PARIS (Reuters Life!) - Ensconced in an unassuming hotel behind the main drag of Paris’ Belleville district, 100 or so Chinese believers sing and sway, eyes closed and arms out, in a display of worship frowned upon in their atheist home country.
With rules on immigration easing on mainland Chinese coming to study and work in France, many are seeking out churches in Paris to ward off their feelings of isolation in a foreign land.
“There are a lot of students coming over from mainland China who feel lonely due to the language barrier, and seem to be searching for something,” said an assistant at Paris’ Chinese Evangelical Church surnamed Lee.
“A lot come to us to see if they can accept religion into their lives,” said Lee, who left Taiwan for France in the 1960s.
Last Sunday, on a stage amid the pink taffeta remnants of a just-finished wedding party, a man read passages from the New Testament to the congregation to throaty shouts, in Chinese, of “Hallelujah!,” “Praise the Lord!” and “Amen.”
“When you finally let Jesus into your heart, you’ll find he brings great comfort to your life,” said one woman, who came to Paris over a decade ago and works as a restauranteur.
Immigration from China to France rose more than fivefold between 1994 and 2004, according to the Paris-based National Institute of Demographic Studies.
France, which does not keep official statistics on the ethnic make-up of its population, has also relaxed visa restrictions on individual travelers from mainland China.
Around 400,000 Chinese live in France, of which 90 percent are in Paris, estimates the Chinese Overseas Christian Mission.
China, run by a Communist Party which regards unofficial religious groups as potential threats to its power, demands its faithful attend state-sanctioned churches and regularly detains pastors and priests.
Officially atheist, China has about 40 million active Christians, evenly divided between state-run and underground churches, according to expert estimates.
Paris boasts nearly 30 Chinese churches, almost all of which are Protestant. The Chinese Evangelical Church’s Lee estimates that there are around 2,500 Chinese Christians in Paris, with churches typically having congregations 100-strong.
In Catholic France, a secular country with deep Christian roots, some three-quarters of the French are baptized but less than a tenth of them attend Mass by most estimates.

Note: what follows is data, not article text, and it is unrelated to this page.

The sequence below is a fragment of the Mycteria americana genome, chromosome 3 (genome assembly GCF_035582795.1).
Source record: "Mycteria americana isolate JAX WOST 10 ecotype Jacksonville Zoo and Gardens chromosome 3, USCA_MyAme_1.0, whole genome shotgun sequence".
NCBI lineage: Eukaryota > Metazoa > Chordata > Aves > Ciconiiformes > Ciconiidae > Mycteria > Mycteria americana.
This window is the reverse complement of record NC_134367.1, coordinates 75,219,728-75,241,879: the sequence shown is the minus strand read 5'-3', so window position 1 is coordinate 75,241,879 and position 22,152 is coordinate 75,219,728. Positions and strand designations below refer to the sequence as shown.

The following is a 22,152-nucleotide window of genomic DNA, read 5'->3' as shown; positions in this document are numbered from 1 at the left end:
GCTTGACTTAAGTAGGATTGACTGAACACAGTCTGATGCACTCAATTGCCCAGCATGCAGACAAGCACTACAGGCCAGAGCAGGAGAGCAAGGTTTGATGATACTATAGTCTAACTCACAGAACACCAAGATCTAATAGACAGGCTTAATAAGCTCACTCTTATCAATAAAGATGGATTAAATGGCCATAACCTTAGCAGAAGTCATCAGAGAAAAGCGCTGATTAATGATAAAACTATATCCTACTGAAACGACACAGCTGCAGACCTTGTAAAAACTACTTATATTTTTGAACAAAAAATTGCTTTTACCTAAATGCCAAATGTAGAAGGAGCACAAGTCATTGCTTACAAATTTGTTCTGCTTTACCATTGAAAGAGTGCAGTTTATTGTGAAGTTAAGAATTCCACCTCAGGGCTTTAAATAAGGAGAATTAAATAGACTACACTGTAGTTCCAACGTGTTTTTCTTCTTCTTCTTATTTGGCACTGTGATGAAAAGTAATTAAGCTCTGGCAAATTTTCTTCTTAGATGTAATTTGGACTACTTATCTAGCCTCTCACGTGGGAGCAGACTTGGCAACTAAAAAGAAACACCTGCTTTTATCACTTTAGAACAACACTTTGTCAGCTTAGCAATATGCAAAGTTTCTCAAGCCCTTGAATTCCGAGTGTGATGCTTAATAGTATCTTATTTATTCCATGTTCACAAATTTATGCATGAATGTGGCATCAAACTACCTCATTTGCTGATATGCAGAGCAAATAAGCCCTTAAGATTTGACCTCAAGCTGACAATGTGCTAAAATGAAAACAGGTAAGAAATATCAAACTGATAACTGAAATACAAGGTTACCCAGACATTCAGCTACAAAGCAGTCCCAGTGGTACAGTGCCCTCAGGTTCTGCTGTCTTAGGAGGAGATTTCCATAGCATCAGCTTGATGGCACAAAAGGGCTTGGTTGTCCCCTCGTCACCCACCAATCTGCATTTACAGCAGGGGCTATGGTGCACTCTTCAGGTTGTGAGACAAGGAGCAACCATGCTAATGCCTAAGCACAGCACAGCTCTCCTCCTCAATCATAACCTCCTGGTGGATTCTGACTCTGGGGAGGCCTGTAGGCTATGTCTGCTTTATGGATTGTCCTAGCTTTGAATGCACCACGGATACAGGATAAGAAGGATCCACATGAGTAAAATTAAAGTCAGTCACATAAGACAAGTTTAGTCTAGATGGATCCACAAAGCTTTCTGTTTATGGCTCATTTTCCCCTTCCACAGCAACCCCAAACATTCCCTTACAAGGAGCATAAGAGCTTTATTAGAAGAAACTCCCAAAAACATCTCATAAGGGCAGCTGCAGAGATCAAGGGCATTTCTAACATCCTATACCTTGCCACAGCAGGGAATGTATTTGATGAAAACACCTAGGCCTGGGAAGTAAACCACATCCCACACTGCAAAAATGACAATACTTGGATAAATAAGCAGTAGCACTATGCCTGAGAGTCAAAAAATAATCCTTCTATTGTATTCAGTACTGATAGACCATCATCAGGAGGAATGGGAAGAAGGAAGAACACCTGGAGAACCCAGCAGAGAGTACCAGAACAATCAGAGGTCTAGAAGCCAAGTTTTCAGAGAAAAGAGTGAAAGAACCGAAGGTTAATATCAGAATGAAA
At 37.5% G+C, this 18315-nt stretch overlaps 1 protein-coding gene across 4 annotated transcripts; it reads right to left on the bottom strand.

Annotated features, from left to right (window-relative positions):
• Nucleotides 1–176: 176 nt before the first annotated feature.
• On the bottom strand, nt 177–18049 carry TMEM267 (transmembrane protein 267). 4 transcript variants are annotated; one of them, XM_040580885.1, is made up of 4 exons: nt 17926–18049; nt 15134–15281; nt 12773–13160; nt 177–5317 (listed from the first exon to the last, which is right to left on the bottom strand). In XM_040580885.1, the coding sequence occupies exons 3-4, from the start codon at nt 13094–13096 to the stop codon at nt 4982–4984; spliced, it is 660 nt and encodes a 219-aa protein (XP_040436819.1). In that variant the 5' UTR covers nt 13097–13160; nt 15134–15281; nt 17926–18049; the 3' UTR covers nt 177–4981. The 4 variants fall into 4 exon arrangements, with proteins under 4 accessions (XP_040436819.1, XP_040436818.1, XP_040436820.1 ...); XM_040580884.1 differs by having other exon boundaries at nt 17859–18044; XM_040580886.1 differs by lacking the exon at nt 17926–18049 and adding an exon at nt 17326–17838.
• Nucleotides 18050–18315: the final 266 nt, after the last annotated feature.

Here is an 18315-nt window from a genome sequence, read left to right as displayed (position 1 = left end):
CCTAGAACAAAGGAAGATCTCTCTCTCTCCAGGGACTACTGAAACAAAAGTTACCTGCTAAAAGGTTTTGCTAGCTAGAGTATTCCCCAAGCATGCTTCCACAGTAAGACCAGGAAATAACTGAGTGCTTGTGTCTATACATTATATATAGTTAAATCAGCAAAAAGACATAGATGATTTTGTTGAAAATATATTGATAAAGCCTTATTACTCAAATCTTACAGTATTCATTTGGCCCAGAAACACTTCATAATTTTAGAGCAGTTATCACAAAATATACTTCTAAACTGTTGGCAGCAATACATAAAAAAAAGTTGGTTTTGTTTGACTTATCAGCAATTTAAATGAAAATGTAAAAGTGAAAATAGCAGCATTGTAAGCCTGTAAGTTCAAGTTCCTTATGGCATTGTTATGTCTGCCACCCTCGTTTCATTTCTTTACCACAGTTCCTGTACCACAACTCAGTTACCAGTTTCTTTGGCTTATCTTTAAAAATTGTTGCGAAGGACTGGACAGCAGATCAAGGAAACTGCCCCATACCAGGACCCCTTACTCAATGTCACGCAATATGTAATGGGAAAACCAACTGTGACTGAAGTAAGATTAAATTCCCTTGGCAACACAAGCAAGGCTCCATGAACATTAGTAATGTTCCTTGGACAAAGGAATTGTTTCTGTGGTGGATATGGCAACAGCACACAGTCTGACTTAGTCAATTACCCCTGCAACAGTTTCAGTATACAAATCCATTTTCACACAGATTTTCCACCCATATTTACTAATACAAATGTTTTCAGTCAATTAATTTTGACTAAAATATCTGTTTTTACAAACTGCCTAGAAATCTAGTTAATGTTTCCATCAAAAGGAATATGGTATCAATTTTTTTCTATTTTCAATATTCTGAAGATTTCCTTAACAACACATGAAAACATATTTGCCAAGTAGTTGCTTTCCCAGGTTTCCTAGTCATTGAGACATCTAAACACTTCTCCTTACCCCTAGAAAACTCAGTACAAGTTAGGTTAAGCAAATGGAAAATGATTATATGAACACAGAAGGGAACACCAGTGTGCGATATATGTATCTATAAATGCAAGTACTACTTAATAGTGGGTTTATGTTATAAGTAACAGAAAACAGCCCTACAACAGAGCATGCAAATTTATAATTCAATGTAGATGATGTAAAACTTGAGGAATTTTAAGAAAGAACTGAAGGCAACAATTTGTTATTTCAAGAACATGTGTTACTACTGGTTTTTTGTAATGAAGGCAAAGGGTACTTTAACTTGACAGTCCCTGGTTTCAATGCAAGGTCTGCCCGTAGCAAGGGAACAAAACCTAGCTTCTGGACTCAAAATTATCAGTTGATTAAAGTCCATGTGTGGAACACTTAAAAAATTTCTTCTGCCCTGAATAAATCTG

During informal conversations, several Chinese churches said they saw new attendees every week from mainland China hoping to find a sense of community in their host country. Many students are drawn to youth group activities, church workers said.
Many new arrivals in Paris hail from the eastern coastal city of Wenzhou, renowned for its free-wheeling entrepreneurs and seen as a barometer of China’s industrial economy. Services in Paris are conducted in the local dialect as well as Mandarin.
Wenzhou natives have set up shop around the world, including over 60 textile shops along Paris’ Chemin Verts district.
Several were Christians before even leaving China.
“The first Christian missionaries entered China via port cities, so you find a lot of Chinese immigrants from those areas (Wenzhou and Fujian provinces) have actually been Christians for generations, but can only express it openly once they get here,” said Zhang Jian, a Beijing native who became a pastor in France.
Wenzhou in particular has seen a blossoming of “house churches”: Christians who refuse to register officially and so can only meet in private homes for fear of punishment.
Zhang left China after Beijing’s suppression of student protests on Tiananmen Square in 1989. Zhang, who was shot in the leg and walks with a slight limp, said his world fell apart after witnessing the brutality of the event.
“We were taught our whole lives that the Communist party was our mother and father, that they were love itself. But if that’s so, how could they have treated us that way?” he said.
Still, some see signs of change in China.
“There’s more freedom to be Christian in China now as there’s been so much international pressure, though you still have to register with the authorities,” said one church member.
After singing pop-beat worship songs and pouring out personal stories, the mostly female, middle-aged congregation sits down again to pray. Some wipe tears from their eyes.
“The people here are all working people — in restaurants, launderettes, clothes wholesalers. But here there is a whole other aspect of their lives not everyone sees,” said Zhang.
Editing by Steve Addison